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Clinical and Research News
 DOI: 10.1176/appi.pn.2013.10a6
Brain Data May Explain Rare Math Skills in Some With ASD
Psychiatric News
Volume 48 Number 19 page 1-1

Abstract

When high-functioning individuals with autism excel at math, it may be because they break down problems into smaller problems and recruit brain areas typically involved in perception.

Abstract Teaser

In the Academy Award–winning film “Rain Man,” actor Dustin Hoffman played a man who had autism and extraordinary math skills. The film was based on anecdotal evidence accumulated over many years suggesting that high-functioning individuals with autism are particularly talented in math.

And now new research seems to add to the evidence that certain individuals with autism have exceptional math skills, and the researchers speculate as to why this might be the case.

The study was headed by Teresa Luculano, Ph.D., a postdoctoral fellow in psychiatry at Stanford University, and the findings were published online August 19 in Biological Psychiatry.

The study included 36 children aged 7 to 12. Eighteen had autism spectrum disorder (ASD), but all were within an IQ range considered to be high functioning. The other 18 were typically developing children who were matched with the former on age, gender, and IQ score.

The researchers evaluated all of the children’s arithmetic problem-solving abilities. They found that those with ASD excelled significantly more in this area than did their peers without the disorder. Moreover, the children with ASD were significantly more likely than controls to use an analytical technique called decomposition to solve arithmetic problems. Decomposition involves breaking down a problem into smaller problems. Even when typically developing children use decomposition, they tend to be at a more advanced stage of math-skill development than their peers who rely on less-sophisticated strategies such as finger counting.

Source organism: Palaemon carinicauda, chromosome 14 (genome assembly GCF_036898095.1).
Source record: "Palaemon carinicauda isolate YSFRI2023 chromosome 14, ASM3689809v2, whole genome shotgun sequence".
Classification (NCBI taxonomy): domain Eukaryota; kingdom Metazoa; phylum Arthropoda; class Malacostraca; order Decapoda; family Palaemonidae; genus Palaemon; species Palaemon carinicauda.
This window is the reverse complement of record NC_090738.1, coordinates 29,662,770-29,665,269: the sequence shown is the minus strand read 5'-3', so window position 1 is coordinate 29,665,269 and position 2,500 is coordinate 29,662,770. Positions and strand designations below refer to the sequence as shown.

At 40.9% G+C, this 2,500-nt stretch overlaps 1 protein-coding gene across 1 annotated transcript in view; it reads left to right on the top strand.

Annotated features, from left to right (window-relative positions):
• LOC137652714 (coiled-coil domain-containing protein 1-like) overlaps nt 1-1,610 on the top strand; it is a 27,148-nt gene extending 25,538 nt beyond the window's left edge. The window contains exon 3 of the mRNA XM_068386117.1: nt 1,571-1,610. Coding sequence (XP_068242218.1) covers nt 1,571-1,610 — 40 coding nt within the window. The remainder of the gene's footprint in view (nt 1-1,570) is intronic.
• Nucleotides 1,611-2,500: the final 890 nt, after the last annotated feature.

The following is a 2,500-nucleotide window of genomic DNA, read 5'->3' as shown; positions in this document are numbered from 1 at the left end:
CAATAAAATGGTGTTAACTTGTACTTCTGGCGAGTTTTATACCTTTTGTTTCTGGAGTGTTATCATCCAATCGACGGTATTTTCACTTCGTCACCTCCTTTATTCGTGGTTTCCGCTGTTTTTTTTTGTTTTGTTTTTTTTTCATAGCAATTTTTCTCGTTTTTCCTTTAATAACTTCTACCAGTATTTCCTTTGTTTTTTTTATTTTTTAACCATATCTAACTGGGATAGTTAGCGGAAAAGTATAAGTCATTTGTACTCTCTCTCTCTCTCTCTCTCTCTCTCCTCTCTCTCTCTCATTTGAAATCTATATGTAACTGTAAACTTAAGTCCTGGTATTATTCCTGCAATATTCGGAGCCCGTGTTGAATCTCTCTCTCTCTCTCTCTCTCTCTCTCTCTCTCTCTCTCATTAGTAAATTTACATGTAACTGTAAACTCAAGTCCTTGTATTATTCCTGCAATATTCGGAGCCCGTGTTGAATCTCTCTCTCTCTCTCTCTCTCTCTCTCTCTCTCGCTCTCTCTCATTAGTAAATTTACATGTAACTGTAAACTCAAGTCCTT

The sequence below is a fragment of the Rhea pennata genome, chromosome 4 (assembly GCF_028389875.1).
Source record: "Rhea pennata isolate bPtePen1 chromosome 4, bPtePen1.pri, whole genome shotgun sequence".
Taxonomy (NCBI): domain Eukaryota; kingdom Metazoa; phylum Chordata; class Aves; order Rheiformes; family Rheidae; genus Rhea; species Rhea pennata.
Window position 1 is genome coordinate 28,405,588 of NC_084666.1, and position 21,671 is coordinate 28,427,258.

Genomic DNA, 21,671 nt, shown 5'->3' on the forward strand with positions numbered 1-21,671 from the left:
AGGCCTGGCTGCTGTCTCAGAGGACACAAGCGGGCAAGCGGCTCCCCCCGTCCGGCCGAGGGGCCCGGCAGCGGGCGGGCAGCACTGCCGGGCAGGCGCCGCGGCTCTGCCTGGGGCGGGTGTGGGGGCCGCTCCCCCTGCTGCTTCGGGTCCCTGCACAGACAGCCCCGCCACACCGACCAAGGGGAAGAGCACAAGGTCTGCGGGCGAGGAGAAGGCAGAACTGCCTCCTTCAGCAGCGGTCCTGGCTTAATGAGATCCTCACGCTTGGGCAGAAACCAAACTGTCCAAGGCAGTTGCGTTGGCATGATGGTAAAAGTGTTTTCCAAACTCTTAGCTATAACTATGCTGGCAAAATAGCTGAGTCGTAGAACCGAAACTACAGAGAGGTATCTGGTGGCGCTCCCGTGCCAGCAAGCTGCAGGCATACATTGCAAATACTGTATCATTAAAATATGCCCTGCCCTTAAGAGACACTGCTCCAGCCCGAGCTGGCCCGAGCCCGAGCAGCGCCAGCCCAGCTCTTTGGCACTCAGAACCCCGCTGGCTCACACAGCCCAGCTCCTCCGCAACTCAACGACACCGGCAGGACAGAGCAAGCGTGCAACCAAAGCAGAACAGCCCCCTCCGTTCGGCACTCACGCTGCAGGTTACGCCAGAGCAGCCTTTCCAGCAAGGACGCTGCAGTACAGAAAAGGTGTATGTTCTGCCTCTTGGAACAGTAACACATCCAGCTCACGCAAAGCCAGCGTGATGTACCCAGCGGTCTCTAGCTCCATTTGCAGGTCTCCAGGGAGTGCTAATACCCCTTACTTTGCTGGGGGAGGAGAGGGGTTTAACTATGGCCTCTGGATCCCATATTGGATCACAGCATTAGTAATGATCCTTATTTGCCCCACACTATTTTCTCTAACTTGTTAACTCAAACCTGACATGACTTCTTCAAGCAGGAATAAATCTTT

Subsequently, the researchers used functional MRI imaging to examine the brain activity of all the study subjects while they were attempting to solve arithmetic problems.

The children with ASD engaged the same brain areas as their typically developing peers did. However, those in the ASD group showed different activation patterns in certain regions of the prefrontal cortex, the medial temporal lobe, the posterior parietal cortex, and the ventral temporal-occipital cortex that are known to be involved in numerical problem solving.

But perhaps most interestingly, the left ventral temporal-occipital cortex was the only brain area where activation patterns predicted numerical problem-solving skills in children with ASD. This brain area, Luculano explained during an interview with Psychiatric News, “is normally devoted to face processing, which other researchers have shown to be hypoactivated in children with autism when processing faces.” Thus “cortical regions typically involved in perceptual expertise may be utilized in novel ways in autism,” Luculano and her team suggested in their report.

The findings “provide new evidence for numerical problem solving as a domain of cognitive strength in children with autism,” the researchers said. And as Luculano stressed, “It’s vital that not only clinicians, but parents and educators, keep in mind that individuals with autism might be gifted with superior abilities, math being one of them.”

The research was funded by the National Institutes of Health, the Stanford Institute for Neuroscience, the Singer Foundation, and University College London. ■

An abstract of “Brain Organization Underlying Superior Mathematical Abilities in Children With Autism” is posted at http://www.biologicalpsychiatryjournal.com/article/S0006-3223(13)00621-5/abstract.

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